Do you see?

Back onboard Galactica, Adama, and Tigh meet secretly with Baltar to reveal that Cylons look like humans now, meaning anyone can be a Cylon. Everything about Leoben, down to organs and even blood, was identical to humans during the autopsy. It wasn't until the cremation that a synthetic signature was detected. Sworn to complete secrecy, Baltar is tasked to create a Cylon detection device. While dealing with an ongoing hallucination where Number Six speaks to him that first started during his rescue from Caprica, Baltar goes to work. His testing device reveals that Aaron Doral, the civilian guide, is a Cylon. Doral is arrested and interrogated. All the time, he protests that he is human and it is a mistake. Baltar is more interested in preserving his secret and life than anything else. He had already identified Doral as a patsy after Six showed Baltar a hidden Cylon device in the navigation area of the bridge. Baltar uses this opportunity to expose the device and blame Doral for it, impressing Six, who tells him they will have to scan his brain for a future Cylon model. Baltar, annoyed, states he is on no one's side in this war, drawing a look of scorn from Six.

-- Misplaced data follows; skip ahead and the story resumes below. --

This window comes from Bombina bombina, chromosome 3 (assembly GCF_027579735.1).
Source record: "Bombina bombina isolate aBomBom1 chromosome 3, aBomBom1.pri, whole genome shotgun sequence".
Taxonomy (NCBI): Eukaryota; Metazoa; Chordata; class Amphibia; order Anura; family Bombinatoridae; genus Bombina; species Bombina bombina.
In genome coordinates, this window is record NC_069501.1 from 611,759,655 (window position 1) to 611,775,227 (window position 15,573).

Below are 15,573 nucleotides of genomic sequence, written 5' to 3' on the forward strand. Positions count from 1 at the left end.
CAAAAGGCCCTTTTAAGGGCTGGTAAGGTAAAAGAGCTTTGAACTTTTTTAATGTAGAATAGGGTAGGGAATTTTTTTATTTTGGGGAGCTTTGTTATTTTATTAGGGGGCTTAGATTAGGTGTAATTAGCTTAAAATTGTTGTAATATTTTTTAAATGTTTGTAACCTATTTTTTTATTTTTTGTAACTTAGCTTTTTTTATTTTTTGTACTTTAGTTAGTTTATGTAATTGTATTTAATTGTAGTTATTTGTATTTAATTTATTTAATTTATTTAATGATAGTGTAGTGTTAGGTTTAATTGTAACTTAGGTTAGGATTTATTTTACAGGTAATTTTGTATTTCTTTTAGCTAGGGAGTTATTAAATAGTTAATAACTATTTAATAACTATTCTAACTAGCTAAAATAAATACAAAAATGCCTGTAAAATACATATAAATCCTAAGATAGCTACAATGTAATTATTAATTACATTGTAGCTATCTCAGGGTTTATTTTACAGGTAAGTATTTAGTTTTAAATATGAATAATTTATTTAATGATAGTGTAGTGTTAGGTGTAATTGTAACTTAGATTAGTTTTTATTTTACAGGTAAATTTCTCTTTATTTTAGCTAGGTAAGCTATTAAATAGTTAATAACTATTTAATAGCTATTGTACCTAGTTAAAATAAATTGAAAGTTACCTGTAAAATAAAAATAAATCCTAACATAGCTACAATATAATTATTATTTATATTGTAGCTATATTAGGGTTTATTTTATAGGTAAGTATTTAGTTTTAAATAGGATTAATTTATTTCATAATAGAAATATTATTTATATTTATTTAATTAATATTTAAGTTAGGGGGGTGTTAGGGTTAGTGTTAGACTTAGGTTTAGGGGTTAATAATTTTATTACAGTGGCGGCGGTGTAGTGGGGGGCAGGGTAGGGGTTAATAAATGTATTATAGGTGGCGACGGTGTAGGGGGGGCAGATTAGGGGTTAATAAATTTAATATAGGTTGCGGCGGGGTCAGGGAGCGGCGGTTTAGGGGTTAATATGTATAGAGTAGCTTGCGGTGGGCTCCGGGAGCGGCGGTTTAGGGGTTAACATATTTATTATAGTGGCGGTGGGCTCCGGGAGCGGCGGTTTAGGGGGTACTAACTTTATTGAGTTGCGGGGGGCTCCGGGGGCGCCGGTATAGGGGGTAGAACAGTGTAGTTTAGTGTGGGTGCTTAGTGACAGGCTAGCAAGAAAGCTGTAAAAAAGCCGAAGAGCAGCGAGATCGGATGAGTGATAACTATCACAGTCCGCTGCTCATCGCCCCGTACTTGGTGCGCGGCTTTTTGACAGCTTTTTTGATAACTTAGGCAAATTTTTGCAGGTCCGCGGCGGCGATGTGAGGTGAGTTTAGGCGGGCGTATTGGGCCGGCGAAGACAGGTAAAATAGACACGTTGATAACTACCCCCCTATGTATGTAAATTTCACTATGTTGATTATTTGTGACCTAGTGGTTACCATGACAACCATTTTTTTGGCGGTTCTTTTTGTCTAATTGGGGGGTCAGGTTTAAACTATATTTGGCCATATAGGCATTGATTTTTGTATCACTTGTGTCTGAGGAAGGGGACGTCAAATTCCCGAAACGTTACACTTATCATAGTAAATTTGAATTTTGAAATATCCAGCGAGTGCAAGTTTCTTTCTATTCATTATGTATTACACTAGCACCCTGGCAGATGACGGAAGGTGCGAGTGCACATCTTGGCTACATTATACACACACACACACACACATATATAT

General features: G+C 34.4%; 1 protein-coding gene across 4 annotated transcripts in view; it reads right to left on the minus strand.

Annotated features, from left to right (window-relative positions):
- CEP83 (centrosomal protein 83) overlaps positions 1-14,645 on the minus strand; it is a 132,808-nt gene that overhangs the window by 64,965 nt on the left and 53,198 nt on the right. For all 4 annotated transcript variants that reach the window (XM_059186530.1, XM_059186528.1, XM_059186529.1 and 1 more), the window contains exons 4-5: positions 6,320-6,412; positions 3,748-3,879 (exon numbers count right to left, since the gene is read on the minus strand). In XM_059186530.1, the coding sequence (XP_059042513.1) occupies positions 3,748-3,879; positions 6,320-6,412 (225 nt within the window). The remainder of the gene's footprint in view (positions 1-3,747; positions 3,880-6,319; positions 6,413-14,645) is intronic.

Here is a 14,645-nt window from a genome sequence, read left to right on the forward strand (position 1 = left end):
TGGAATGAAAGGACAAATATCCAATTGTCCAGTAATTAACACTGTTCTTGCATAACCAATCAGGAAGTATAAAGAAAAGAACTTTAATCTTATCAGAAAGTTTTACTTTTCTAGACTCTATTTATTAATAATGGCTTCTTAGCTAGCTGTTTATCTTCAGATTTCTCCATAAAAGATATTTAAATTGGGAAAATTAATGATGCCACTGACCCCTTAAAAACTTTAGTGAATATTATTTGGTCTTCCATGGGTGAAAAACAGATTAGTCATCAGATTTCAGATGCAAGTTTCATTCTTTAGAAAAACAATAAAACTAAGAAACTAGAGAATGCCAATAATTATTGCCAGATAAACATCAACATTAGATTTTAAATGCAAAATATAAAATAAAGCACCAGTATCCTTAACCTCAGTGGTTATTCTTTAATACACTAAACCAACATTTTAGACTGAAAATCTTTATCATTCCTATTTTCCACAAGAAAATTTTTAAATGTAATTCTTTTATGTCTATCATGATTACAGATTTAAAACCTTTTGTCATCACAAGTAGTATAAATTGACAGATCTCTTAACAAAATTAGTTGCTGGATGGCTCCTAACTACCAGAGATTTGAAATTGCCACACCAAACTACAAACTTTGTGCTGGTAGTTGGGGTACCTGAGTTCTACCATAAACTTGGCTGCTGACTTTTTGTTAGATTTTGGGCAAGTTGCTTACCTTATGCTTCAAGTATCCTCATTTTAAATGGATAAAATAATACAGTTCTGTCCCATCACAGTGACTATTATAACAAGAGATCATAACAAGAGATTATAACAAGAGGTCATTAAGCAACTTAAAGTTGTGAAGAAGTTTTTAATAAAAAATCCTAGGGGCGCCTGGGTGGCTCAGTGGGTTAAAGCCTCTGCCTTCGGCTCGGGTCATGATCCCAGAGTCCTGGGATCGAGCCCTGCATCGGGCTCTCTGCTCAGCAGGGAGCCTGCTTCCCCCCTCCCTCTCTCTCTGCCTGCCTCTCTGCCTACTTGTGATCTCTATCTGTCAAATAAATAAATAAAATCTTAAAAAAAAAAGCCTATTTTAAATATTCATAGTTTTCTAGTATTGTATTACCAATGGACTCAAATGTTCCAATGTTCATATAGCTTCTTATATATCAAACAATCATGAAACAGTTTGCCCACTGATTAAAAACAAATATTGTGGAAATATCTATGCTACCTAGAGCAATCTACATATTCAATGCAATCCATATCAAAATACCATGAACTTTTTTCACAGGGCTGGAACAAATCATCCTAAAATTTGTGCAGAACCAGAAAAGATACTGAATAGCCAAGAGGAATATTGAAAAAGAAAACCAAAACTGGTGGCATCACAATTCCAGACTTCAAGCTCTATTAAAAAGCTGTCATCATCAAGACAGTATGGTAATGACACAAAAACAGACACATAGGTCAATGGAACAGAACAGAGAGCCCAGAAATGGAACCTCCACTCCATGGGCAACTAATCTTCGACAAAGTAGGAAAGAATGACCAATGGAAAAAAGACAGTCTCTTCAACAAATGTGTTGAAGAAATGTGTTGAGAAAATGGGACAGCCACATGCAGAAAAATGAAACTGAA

As the fleet prepares to leave, Starbuck reports that a Cylon fleet is orbiting outside the gas cloud, waiting for the fleet to emerge so it can destroy it. The senior staff discusses a battle plan when Adama watches Billy talking to Dualla, a communications officer of the Galactica. Thinking back to the earlier discussion he had with President Roslin about the status of the war, he realizes that Roslin is right. The humans have lost the war. The only mission now is to escape with what is left of humanity, estimated at just 50,000, find a new home and start over, hidden from the Cylons. He orders FLT coordinates to be plotted well past the Red Line and states Galactica will engage the Cylons, allowing the rest of the fleet to jump away. When the fleet has jumped, Galactica will disengage and then jump, leaving their homeworlds forever. Before they begin, Doral is locked in the Ragnar munitions station with food and water. The entire time, he continues to insist he is human.